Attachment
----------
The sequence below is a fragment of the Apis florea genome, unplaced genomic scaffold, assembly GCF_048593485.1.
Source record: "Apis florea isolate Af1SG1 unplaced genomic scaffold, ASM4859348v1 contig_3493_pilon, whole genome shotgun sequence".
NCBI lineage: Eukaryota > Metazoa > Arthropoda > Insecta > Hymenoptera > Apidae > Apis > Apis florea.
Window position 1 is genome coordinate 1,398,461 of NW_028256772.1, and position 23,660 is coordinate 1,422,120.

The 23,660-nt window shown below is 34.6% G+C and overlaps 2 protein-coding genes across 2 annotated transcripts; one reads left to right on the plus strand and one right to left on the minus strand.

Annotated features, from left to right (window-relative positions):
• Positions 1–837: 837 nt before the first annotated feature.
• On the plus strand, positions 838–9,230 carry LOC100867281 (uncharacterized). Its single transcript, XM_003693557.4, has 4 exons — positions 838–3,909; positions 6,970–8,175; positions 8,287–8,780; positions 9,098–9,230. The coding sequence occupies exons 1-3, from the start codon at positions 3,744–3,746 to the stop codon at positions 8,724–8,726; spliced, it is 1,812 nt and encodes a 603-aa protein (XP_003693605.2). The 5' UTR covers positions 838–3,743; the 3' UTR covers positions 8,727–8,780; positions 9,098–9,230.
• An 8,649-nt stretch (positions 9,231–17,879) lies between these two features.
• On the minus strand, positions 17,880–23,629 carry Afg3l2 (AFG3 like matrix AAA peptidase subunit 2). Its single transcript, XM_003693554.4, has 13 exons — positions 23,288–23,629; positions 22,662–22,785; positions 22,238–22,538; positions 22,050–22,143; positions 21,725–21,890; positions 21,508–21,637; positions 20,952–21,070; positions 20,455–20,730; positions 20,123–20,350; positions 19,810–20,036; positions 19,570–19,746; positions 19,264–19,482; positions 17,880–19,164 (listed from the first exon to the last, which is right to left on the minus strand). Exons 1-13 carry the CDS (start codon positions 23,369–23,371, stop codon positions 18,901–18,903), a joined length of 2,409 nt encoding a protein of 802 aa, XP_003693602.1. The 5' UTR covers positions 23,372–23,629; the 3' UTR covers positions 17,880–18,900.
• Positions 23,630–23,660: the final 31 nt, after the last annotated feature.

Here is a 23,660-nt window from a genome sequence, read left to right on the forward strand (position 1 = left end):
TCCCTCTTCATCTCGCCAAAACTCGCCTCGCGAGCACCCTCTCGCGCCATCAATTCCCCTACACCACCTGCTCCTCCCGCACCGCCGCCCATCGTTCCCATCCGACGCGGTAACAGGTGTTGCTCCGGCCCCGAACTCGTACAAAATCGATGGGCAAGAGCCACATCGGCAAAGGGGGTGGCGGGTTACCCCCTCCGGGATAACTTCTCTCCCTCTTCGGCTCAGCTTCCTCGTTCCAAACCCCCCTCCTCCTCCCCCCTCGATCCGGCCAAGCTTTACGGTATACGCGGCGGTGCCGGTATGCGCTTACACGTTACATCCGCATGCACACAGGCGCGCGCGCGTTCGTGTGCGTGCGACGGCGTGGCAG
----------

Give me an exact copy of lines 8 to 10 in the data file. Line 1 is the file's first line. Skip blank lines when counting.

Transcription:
• On the plus strand, positions 838–9,230 carry LOC100867281 (uncharacterized). Its single transcript, XM_003693557.4, has 4 exons — positions 838–3,909; positions 6,970–8,175; positions 8,287–8,780; positions 9,098–9,230. The coding sequence occupies exons 1-3, from the start codon at positions 3,744–3,746 to the stop codon at positions 8,724–8,726; spliced, it is 1,812 nt and encodes a 603-aa protein (XP_003693605.2). The 5' UTR covers positions 838–3,743; the 3' UTR covers positions 8,727–8,780; positions 9,098–9,230.
• An 8,649-nt stretch (positions 9,231–17,879) lies between these two features.
• On the minus strand, positions 17,880–23,629 carry Afg3l2 (AFG3 like matrix AAA peptidase subunit 2). Its single transcript, XM_003693554.4, has 13 exons — positions 23,288–23,629; positions 22,662–22,785; positions 22,238–22,538; positions 22,050–22,143; positions 21,725–21,890; positions 21,508–21,637; positions 20,952–21,070; positions 20,455–20,730; positions 20,123–20,350; positions 19,810–20,036; positions 19,570–19,746; positions 19,264–19,482; positions 17,880–19,164 (listed from the first exon to the last, which is right to left on the minus strand). Exons 1-13 carry the CDS (start codon positions 23,369–23,371, stop codon positions 18,901–18,903), a joined length of 2,409 nt encoding a protein of 802 aa, XP_003693602.1. The 5' UTR covers positions 23,372–23,629; the 3' UTR covers positions 17,880–18,900.